How Do You Feel? Why Emotions Matter in Psychiatry

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Standard

How Do You Feel? Why Emotions Matter in Psychiatry. / Rosfort, René; Stanghellini, Giovanni.

I: Journal of Psychopathology, Bind 20, Nr. 4, 2014, s. 381-392.

Publikation: Bidrag til tidsskriftTidsskriftartikelForskningfagfællebedømt

Harvard

Rosfort, R & Stanghellini, G 2014, 'How Do You Feel? Why Emotions Matter in Psychiatry', Journal of Psychopathology, bind 20, nr. 4, s. 381-392.

APA

Rosfort, R., & Stanghellini, G. (2014). How Do You Feel? Why Emotions Matter in Psychiatry. Journal of Psychopathology, 20(4), 381-392.

Vancouver

Rosfort R, Stanghellini G. How Do You Feel? Why Emotions Matter in Psychiatry. Journal of Psychopathology. 2014;20(4):381-392.

Author

Rosfort, René ; Stanghellini, Giovanni. / How Do You Feel? Why Emotions Matter in Psychiatry. I: Journal of Psychopathology. 2014 ; Bind 20, Nr. 4. s. 381-392.

Bibtex

@article{b12278555fc747a19b7c43118e19ebe3,
title = "How Do You Feel?: Why Emotions Matter in Psychiatry",
abstract = "This article argues for the importance of investigating emotionsin psychiatry. In a time dominated by striding naturalistic explanationsof mental illness, phenomenological psychopathologyprovides a crucial investigation into the subjective aspectof the disordered mind. Emotional phenomena are Janus-facedin the sense that they bring out the complex interplay of impersonal,biological and personal features of mental illness. Wepropose a framework for understanding emotional experiencethat is grounded in four key points: a general concept of “affectivity”,the definition of “emotion” as felt motivation to move,the distinction between “affect” and “mood” according to theirintentional structure and the dialectics between affects andmoods. The reason why emotions matter in psychiatry is thatmental suffering brings out an emotional fragility that we argueis constitutive of personal identity. Emotional experience revealsan intimate alienation at the heart of our mental life. What wefeel is our own experience, but in this experience we may feelthat we are not ourselves. To be a person is to live with this affectiveexperience of selfhood and otherness. Emotions disclosean inescapable fragility at the heart of our identity that plays asignificant role in our vulnerability to mental illness. We proposea model constructed upon the theoretical assumption thatthe fragility characterising human personhood stems from thedialectics of selfhood and otherness at the core of being a person.These dialectics become particularly evident in the way ourmoods challenge our sense of personal identity by complicatingour relation to norms and values. In fact, we argue that moodsare the most conspicuous epiphany of otherness in human life,in that they, more than other experiences, complicate our senseof being who we are. By way of conclusion, we illustrate ourmodel with a phenomenological and hermeneutical analysis ofthe experience and meaning of shame.",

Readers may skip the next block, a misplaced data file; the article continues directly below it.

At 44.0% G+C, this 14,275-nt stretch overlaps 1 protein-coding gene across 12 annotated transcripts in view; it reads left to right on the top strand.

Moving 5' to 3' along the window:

keywords = "Faculty of Theology, Philosophy • Personhood • Emotions • Moods • Naturalism • Shame",
author = "Ren{\'e} Rosfort and Giovanni Stanghellini",
year = "2014",
language = "English",
volume = "20",
pages = "381--392",
journal = "Journal of Psychopathology",
issn = "2284-0249",
publisher = "Pacini Editore SpA",
number = "4",

}

RIS

TY - JOUR

T1 - How Do You Feel?

T2 - Why Emotions Matter in Psychiatry

AU - Rosfort, René

AU - Stanghellini, Giovanni

PY - 2014

Y1 - 2014